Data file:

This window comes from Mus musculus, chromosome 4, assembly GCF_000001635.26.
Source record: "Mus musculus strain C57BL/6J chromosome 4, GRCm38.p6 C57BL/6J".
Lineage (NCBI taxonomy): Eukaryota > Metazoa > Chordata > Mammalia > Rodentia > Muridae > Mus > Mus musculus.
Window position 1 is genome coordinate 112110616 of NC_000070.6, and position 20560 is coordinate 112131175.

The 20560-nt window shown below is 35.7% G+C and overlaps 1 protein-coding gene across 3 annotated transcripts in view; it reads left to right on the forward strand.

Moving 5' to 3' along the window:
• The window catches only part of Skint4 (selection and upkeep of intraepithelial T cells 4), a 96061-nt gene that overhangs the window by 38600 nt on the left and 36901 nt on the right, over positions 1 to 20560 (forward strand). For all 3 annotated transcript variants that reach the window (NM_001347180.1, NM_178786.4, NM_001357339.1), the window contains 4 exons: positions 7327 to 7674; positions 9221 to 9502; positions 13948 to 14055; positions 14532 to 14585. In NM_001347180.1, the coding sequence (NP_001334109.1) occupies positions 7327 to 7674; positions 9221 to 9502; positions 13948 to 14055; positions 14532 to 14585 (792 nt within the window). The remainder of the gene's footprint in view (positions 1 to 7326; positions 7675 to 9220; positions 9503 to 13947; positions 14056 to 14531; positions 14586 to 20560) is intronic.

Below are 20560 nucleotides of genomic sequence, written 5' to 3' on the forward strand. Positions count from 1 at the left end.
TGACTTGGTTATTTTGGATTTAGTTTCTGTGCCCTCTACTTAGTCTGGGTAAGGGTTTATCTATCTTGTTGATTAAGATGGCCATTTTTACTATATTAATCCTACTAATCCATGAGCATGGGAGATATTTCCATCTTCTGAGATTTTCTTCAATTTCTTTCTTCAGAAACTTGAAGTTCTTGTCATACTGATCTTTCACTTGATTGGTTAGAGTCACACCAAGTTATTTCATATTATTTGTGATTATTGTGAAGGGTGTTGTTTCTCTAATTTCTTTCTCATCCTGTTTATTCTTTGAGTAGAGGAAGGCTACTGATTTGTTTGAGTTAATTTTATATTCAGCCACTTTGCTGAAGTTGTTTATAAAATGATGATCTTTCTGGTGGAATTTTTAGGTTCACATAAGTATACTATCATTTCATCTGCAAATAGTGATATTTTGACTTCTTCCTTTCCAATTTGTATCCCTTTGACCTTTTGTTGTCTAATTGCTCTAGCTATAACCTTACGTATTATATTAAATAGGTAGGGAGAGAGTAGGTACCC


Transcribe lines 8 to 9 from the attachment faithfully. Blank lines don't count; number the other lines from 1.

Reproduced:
Below are 20560 nucleotides of genomic sequence, written 5' to 3' on the forward strand. Positions count from 1 at the left end.
TGACTTGGTTATTTTGGATTTAGTTTCTGTGCCCTCTACTTAGTCTGGGTAAGGGTTTATCTATCTTGTTGATTAAGATGGCCATTTTTACTATATTAATCCTACTAATCCATGAGCATGGGAGATATTTCCATCTTCTGAGATTTTCTTCAATTTCTTTCTTCAGAAACTTGAAGTTCTTGTCATACTGATCTTTCACTTGATTGGTTAGAGTCACACCAAGTTATTTCATATTATTTGTGATTATTGTGAAGGGTGTTGTTTCTCTAATTTCTTTCTCATCCTGTTTATTCTTTGAGTAGAGGAAGGCTACTGATTTGTTTGAGTTAATTTTATATTCAGCCACTTTGCTGAAGTTGTTTATAAAATGATGATCTTTCTGGTGGAATTTTTAGGTTCACATAAGTATACTATCATTTCATCTGCAAATAGTGATATTTTGACTTCTTCCTTTCCAATTTGTATCCCTTTGACCTTTTGTTGTCTAATTGCTCTAGCTATAACCTTACGTATTATATTAAATAGGTAGGGAGAGAGTAGGTACCC